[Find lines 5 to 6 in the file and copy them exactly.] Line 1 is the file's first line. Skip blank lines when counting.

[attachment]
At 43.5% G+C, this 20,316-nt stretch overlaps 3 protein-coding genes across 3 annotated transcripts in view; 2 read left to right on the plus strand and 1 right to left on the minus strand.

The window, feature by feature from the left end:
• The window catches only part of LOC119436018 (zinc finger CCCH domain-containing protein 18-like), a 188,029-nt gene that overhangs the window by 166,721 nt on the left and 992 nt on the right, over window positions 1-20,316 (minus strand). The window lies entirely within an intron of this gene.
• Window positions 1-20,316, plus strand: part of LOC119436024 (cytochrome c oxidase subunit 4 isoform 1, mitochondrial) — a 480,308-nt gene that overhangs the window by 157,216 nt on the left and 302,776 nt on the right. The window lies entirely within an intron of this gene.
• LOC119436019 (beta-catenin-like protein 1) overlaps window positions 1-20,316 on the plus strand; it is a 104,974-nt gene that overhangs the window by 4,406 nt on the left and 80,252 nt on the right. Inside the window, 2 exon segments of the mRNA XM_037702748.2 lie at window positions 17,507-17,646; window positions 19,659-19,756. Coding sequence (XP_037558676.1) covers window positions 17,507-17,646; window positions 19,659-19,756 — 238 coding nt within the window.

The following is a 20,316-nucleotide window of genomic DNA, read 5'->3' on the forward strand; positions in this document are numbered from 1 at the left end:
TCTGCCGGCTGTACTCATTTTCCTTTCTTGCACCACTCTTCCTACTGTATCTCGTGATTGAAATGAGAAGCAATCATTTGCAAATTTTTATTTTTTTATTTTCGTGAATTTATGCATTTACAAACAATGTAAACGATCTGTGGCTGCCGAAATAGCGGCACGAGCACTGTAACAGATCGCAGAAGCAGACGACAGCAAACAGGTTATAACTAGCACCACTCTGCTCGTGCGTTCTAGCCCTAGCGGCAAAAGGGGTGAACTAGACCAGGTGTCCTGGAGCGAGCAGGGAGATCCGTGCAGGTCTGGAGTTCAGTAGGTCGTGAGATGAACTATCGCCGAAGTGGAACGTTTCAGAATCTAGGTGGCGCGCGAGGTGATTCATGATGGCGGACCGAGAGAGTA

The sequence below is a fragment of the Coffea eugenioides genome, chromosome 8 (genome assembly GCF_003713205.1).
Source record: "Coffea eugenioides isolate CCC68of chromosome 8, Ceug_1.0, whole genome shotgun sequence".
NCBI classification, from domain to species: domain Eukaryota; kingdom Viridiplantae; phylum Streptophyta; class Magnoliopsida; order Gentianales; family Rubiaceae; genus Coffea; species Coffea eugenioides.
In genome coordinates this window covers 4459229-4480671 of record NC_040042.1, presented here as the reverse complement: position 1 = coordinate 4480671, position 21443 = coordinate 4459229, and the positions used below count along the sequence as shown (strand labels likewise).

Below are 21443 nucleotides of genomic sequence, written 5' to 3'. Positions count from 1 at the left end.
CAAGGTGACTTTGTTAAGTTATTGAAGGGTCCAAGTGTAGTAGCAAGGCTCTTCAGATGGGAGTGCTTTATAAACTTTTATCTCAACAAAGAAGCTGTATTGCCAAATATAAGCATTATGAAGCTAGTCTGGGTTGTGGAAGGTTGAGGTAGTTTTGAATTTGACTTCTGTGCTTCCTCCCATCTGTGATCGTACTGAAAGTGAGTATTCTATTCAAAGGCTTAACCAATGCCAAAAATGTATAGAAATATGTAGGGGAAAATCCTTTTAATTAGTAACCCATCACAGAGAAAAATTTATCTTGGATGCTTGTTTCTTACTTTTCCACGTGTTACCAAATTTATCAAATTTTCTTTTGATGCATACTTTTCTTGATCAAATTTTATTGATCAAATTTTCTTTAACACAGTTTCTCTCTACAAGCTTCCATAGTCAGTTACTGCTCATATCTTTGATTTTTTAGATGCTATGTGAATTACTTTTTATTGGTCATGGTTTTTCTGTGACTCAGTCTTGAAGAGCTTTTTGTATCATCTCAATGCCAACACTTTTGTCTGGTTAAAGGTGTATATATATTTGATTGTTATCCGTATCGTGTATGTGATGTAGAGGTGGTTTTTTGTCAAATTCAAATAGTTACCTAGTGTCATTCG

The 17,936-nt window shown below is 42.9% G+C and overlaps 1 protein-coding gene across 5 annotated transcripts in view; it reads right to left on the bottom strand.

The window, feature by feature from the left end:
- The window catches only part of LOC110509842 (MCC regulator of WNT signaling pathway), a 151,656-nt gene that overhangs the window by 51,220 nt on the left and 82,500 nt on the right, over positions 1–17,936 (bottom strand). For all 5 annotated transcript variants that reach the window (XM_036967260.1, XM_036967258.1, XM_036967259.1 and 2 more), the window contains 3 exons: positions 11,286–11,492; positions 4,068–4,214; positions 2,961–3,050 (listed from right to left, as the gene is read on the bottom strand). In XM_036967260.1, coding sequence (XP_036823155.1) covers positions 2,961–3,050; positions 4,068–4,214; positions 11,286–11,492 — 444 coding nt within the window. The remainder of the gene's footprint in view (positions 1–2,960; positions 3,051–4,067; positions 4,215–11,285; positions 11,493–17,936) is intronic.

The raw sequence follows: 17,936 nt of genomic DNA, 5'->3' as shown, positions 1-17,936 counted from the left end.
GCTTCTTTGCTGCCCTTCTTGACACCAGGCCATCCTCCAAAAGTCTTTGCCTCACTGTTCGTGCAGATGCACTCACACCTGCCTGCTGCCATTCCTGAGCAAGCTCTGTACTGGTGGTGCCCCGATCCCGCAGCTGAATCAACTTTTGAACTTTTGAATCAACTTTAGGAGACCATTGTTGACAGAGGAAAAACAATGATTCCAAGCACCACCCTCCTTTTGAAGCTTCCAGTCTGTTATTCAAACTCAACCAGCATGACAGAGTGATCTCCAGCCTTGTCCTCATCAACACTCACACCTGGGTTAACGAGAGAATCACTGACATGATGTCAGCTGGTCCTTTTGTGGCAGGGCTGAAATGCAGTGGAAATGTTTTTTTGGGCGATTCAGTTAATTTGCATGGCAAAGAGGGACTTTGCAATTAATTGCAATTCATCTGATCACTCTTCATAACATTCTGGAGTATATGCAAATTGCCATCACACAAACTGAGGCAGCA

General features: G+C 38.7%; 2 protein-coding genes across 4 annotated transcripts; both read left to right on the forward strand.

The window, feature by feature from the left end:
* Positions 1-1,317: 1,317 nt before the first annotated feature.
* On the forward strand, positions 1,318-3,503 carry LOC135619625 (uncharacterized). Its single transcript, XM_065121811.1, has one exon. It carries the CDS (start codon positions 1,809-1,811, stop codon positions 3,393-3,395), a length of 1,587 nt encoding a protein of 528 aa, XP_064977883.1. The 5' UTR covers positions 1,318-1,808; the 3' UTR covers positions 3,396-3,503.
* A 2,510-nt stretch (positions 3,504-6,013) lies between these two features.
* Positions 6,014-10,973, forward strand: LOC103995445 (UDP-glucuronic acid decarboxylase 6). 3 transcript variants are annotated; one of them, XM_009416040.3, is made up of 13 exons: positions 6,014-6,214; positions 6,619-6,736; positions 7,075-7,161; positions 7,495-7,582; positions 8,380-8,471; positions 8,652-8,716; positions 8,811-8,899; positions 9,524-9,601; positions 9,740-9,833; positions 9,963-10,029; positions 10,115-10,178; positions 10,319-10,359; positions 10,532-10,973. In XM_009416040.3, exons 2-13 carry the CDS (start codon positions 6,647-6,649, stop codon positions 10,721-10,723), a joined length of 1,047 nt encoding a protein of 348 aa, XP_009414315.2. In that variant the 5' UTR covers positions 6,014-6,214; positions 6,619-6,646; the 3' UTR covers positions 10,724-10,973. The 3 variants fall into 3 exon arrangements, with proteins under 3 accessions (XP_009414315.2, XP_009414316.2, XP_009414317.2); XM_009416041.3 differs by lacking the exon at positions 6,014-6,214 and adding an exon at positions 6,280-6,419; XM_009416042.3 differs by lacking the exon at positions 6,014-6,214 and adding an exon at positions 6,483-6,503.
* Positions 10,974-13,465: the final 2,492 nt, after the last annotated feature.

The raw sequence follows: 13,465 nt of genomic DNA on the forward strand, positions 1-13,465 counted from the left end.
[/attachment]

• LOC119436019 (beta-catenin-like protein 1) overlaps window positions 1-20,316 on the plus strand; it is a 104,974-nt gene that overhangs the window by 4,406 nt on the left and 80,252 nt on the right. Inside the window, 2 exon segments of the mRNA XM_037702748.2 lie at window positions 17,507-17,646; window positions 19,659-19,756. Coding sequence (XP_037558676.1) covers window positions 17,507-17,646; window positions 19,659-19,756 — 238 coding nt within the window.

The following is a 20,316-nucleotide window of genomic DNA, read 5'->3' on the forward strand; positions in this document are numbered from 1 at the left end: